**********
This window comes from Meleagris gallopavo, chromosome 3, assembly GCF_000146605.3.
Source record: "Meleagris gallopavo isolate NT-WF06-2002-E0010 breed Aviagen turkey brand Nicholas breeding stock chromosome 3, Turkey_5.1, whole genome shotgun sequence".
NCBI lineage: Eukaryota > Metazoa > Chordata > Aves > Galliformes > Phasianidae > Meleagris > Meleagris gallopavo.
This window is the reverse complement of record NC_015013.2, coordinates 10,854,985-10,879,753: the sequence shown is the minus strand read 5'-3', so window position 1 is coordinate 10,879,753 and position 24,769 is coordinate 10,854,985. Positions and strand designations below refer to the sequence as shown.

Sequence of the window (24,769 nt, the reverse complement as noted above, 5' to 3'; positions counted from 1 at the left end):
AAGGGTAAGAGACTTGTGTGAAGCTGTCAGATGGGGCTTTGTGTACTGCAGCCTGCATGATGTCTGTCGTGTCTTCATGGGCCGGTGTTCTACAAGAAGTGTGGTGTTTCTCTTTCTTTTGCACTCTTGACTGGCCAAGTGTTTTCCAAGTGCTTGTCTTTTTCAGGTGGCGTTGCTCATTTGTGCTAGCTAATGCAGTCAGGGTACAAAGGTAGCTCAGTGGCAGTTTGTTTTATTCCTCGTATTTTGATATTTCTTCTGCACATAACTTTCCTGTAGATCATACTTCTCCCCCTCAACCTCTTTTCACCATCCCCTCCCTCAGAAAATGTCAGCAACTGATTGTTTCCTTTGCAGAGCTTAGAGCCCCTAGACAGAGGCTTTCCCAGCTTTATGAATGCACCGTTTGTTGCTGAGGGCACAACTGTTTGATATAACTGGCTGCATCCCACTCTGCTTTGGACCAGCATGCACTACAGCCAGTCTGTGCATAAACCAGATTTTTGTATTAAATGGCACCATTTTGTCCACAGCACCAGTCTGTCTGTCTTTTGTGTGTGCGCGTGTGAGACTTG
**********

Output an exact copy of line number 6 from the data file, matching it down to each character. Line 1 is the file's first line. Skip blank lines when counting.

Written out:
AAGGGTAAGAGACTTGTGTGAAGCTGTCAGATGGGGCTTTGTGTACTGCAGCCTGCATGATGTCTGTCGTGTCTTCATGGGCCGGTGTTCTACAAGAAGTGTGGTGTTTCTCTTTCTTTTGCACTCTTGACTGGCCAAGTGTTTTCCAAGTGCTTGTCTTTTTCAGGTGGCGTTGCTCATTTGTGCTAGCTAATGCAGTCAGGGTACAAAGGTAGCTCAGTGGCAGTTTGTTTTATTCCTCGTATTTTGATATTTCTTCTGCACATAACTTTCCTGTAGATCATACTTCTCCCCCTCAACCTCTTTTCACCATCCCCTCCCTCAGAAAATGTCAGCAACTGATTGTTTCCTTTGCAGAGCTTAGAGCCCCTAGACAGAGGCTTTCCCAGCTTTATGAATGCACCGTTTGTTGCTGAGGGCACAACTGTTTGATATAACTGGCTGCATCCCACTCTGCTTTGGACCAGCATGCACTACAGCCAGTCTGTGCATAAACCAGATTTTTGTATTAAATGGCACCATTTTGTCCACAGCACCAGTCTGTCTGTCTTTTGTGTGTGCGCGTGTGAGACTTG